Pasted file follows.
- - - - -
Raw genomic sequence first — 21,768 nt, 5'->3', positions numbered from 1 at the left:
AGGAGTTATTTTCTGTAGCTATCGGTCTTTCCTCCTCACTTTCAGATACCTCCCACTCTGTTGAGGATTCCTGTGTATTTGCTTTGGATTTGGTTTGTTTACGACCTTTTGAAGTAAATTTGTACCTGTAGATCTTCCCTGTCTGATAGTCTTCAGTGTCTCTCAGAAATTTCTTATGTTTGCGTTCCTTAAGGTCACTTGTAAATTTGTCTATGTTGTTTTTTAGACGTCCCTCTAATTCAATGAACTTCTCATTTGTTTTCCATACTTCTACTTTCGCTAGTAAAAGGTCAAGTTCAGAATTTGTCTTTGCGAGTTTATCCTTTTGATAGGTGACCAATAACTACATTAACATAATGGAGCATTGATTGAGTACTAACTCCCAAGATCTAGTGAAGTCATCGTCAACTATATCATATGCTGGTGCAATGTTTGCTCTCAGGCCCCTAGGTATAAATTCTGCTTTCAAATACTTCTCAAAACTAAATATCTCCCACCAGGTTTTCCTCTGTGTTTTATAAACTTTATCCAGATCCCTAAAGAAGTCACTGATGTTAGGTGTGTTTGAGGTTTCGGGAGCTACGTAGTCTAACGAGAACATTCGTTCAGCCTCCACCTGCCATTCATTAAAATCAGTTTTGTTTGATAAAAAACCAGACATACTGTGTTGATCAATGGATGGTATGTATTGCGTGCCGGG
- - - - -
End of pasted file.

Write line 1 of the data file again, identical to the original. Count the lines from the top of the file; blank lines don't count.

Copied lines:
Raw genomic sequence first — 21,768 nt, 5'->3', positions numbered from 1 at the left: